The different types of terms and conditions for your business

By Vivian Michael | Startup Contracts

You are likely most familiar with website terms and conditions, but there are others too. 

Here’s what  you need to know about the different types and ways you can use them in your business. 

All-in-one terms

All-in-one terms sound appealing but they are not ideal. 

I am referring to terms that cover website use, affiliate and reseller terms, refund policies and everything else in between one set of terms and conditions.

Why?

Terms like this can be confusing because you are covering many topics. 

Worse, they may cause overwhelm for your customers and your customers may give up on reading them.

While it may not be practical to have separate terms and conditions for each aspect of your business, you may wish to try grouping, I will explain this next. 

Terminology 

Before we get into the different types of terms and conditions, you’ll hear some terms that all mean the same thing. These are: terms of use, terms of service, terms and conditions and website terms. 

Titles aside, what matters most is the content of your terms. 

If you are unsure, check with your lawyer before work starts. 

So what should you be aiming for?

Your goal 

Aim for terms that cover key aspects of your business operations, are clear and limit your liability wherever legally possible.

Grouping terms 

What’s a happy medium?

I suggest grouping your terms and conditions wherever possible for each set of your business activities. 

Below are some examples of how you can group your terms and conditions.  

Website

The website terms and conditions are perhaps the most commonly known by clients. They cover: 

  • Product delivery 
  • Simple payment terms including refunds 
  • Pricing errors 
  • Disclaimers of liability 
  • Indemnity 
  • Viruses 
  • Hacking incidents

Do you have many offerings sold on different terms? In this case, you may want terms for each offering.

Terms for each offering

As you develop more offerings that have different features, delivery, payment and refund rules, you may wish to have separate terms and conditions for each.

An example would be if you supply your products online and in a bricks-and-mortar store.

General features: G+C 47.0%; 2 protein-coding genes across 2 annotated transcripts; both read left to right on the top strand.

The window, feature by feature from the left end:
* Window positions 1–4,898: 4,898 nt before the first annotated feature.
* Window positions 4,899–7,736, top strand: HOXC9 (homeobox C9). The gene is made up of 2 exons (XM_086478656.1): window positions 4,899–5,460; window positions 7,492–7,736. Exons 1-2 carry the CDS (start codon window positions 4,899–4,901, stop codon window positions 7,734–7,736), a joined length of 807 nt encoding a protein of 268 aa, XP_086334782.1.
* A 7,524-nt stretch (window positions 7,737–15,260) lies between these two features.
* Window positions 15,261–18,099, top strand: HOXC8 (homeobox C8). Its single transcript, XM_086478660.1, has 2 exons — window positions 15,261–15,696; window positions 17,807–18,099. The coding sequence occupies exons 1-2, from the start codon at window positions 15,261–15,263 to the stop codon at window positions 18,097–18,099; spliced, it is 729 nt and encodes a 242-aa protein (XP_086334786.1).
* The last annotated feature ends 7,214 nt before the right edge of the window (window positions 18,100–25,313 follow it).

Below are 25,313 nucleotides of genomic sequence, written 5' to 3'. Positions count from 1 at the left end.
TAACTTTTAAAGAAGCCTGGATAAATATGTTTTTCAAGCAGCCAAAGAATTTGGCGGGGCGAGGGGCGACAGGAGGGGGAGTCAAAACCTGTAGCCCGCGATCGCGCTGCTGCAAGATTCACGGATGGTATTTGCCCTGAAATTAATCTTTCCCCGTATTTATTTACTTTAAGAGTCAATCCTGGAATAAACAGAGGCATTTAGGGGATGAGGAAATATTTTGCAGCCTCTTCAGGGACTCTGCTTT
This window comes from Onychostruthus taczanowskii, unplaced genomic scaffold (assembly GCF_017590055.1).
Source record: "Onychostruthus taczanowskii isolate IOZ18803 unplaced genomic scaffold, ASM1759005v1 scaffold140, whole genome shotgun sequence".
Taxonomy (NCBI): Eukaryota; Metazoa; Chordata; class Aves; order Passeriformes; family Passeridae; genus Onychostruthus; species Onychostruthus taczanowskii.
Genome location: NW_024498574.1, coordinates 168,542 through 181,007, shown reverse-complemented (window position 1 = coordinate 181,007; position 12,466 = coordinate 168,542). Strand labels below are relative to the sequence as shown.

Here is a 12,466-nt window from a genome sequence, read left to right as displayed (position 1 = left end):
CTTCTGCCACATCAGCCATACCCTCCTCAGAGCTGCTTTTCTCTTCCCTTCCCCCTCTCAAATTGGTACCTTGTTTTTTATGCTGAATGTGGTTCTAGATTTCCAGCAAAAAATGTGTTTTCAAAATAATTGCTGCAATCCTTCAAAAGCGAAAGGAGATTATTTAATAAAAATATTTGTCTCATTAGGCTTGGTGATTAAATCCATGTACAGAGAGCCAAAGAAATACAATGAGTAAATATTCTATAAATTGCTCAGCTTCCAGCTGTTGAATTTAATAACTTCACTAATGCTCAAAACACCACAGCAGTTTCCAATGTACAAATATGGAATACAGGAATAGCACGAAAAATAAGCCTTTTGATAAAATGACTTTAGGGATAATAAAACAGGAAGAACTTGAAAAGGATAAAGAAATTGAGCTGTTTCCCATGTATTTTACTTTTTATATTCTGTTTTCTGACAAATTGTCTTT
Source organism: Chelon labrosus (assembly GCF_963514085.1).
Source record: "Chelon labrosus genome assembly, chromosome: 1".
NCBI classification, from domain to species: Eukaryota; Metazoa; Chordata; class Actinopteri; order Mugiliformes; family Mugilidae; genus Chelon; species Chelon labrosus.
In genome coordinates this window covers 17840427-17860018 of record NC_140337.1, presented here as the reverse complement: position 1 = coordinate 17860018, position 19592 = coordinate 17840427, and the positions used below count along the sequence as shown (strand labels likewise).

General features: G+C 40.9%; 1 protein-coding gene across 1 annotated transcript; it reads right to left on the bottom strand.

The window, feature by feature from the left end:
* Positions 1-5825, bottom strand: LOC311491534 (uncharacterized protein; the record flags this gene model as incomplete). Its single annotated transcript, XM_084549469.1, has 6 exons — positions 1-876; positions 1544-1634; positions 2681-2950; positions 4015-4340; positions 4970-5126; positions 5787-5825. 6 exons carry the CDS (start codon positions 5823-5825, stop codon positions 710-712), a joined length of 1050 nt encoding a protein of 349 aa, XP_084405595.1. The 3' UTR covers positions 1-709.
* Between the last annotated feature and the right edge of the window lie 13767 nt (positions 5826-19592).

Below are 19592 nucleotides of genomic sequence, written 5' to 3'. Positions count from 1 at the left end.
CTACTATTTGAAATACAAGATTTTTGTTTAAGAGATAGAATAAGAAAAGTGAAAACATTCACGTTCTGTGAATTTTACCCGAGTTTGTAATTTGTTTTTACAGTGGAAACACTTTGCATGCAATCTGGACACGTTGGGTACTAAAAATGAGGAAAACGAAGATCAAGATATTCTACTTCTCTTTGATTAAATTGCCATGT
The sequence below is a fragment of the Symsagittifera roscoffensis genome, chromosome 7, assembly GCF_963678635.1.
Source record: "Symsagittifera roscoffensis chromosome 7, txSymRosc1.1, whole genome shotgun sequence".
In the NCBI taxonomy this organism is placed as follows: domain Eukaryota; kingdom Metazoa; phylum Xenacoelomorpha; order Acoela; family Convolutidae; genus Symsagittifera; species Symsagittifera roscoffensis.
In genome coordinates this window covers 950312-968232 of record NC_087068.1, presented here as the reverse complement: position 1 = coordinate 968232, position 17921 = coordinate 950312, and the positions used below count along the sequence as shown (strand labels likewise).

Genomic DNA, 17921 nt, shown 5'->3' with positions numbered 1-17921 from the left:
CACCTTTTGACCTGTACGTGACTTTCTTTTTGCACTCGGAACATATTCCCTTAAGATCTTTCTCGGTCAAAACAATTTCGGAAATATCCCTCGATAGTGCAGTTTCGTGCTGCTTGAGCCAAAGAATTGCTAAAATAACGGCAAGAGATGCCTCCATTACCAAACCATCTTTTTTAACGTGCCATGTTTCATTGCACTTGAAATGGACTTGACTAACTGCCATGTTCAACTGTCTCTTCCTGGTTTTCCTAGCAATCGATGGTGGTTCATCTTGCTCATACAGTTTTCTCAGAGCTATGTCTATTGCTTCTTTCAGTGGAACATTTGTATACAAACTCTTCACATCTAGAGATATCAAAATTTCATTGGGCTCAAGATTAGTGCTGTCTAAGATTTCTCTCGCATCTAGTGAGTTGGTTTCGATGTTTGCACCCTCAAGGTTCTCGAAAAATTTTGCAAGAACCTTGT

In this case, you may want to give your online shoppers more generous return time frames compared to your bricks-and-mortar customers, to give peace of mind.

Promotions 

You can have terms and conditions for each promotion that you run.

Below are sample items you may cover in your terms: 

  • Whether the offer is available with another 
  • How long the promotion will run 
  • Locations where the promotion is available 
  • Quantity limitation - e.g. one person per coupon, one person per day etc. 
  • Use limitation - e.g. coupon is only for person x, y or z

Complex aspects of your business

If you need to explain a complex process in many words, a new policy is useful. 

Terms and conditions vs client agreement

You can have terms and conditions, but in some situations you may also need a client agreement. 

For example, where  you are delivering bespoke services to a client that you are not delivering to all your clients, in this case, a client agreement is appropriate. Here are some examples: 

  • Loyalty discounts
  • Free product offer for a loyal customer 
  • Additional work to customise a product or service for a customer. 

I’ve written about the choice between terms and conditions and client agreements here.

Nutshell 

In a nutshell: 

  • Terms are also known as terms and conditions, terms of service, terms of use and simply terms.
  • Break up your terms and conditions into categories for each aspect of your business
  • Example terms include website, promotions and product offerings.
  • Check if you also need a client agreement. 
  • Make sure your terms are clear and protect you from liability as far as legally possible. 

Always get advice if you are unsure.

I wish you success in  all your ventures! 

Questions? Comments? Leave them below.


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About the Author

Vivian Michael is a lawyer and founder of Michael Law Group. Vivian's mission is to make quality business legal services accessible to entrepreneurs launching in Australia that would otherwise DIY, rely on legacy contracts or go without.

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